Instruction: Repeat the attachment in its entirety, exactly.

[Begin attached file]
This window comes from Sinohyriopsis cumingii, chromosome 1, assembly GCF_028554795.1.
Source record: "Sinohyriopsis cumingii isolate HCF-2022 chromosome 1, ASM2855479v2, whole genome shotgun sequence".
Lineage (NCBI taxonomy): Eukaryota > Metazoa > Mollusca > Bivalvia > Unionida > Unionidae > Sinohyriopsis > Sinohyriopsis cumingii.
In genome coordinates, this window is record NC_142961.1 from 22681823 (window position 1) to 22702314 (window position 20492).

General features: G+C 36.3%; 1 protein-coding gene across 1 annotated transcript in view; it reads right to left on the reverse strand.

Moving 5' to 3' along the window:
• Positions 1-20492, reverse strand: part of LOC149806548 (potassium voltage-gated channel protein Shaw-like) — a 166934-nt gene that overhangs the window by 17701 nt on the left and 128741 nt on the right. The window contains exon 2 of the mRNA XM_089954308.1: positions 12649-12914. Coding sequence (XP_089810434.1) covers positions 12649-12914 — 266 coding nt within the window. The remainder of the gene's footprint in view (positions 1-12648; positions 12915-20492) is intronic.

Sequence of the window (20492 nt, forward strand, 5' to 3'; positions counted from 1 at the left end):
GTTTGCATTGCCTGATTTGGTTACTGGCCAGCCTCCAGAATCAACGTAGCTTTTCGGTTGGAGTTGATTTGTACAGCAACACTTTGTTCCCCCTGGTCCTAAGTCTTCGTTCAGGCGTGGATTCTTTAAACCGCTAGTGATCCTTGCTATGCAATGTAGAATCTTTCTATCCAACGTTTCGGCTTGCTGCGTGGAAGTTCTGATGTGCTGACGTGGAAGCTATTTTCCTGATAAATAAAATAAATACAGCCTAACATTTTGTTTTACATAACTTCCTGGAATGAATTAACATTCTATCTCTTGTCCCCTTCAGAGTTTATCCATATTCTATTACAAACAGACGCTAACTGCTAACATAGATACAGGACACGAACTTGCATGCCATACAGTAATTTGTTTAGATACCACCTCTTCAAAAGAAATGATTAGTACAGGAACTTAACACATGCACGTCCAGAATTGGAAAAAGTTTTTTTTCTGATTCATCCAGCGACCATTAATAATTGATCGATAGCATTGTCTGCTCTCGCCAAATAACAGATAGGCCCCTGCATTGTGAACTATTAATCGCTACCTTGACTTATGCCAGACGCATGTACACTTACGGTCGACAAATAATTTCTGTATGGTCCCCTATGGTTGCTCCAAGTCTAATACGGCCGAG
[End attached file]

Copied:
This window comes from Sinohyriopsis cumingii, chromosome 1, assembly GCF_028554795.1.
Source record: "Sinohyriopsis cumingii isolate HCF-2022 chromosome 1, ASM2855479v2, whole genome shotgun sequence".
Lineage (NCBI taxonomy): Eukaryota > Metazoa > Mollusca > Bivalvia > Unionida > Unionidae > Sinohyriopsis > Sinohyriopsis cumingii.
In genome coordinates, this window is record NC_142961.1 from 22681823 (window position 1) to 22702314 (window position 20492).

General features: G+C 36.3%; 1 protein-coding gene across 1 annotated transcript in view; it reads right to left on the reverse strand.

Moving 5' to 3' along the window:
• Positions 1-20492, reverse strand: part of LOC149806548 (potassium voltage-gated channel protein Shaw-like) — a 166934-nt gene that overhangs the window by 17701 nt on the left and 128741 nt on the right. The window contains exon 2 of the mRNA XM_089954308.1: positions 12649-12914. Coding sequence (XP_089810434.1) covers positions 12649-12914 — 266 coding nt within the window. The remainder of the gene's footprint in view (positions 1-12648; positions 12915-20492) is intronic.

Sequence of the window (20492 nt, forward strand, 5' to 3'; positions counted from 1 at the left end):
GTTTGCATTGCCTGATTTGGTTACTGGCCAGCCTCCAGAATCAACGTAGCTTTTCGGTTGGAGTTGATTTGTACAGCAACACTTTGTTCCCCCTGGTCCTAAGTCTTCGTTCAGGCGTGGATTCTTTAAACCGCTAGTGATCCTTGCTATGCAATGTAGAATCTTTCTATCCAACGTTTCGGCTTGCTGCGTGGAAGTTCTGATGTGCTGACGTGGAAGCTATTTTCCTGATAAATAAAATAAATACAGCCTAACATTTTGTTTTACATAACTTCCTGGAATGAATTAACATTCTATCTCTTGTCCCCTTCAGAGTTTATCCATATTCTATTACAAACAGACGCTAACTGCTAACATAGATACAGGACACGAACTTGCATGCCATACAGTAATTTGTTTAGATACCACCTCTTCAAAAGAAATGATTAGTACAGGAACTTAACACATGCACGTCCAGAATTGGAAAAAGTTTTTTTTCTGATTCATCCAGCGACCATTAATAATTGATCGATAGCATTGTCTGCTCTCGCCAAATAACAGATAGGCCCCTGCATTGTGAACTATTAATCGCTACCTTGACTTATGCCAGACGCATGTACACTTACGGTCGACAAATAATTTCTGTATGGTCCCCTATGGTTGCTCCAAGTCTAATACGGCCGAG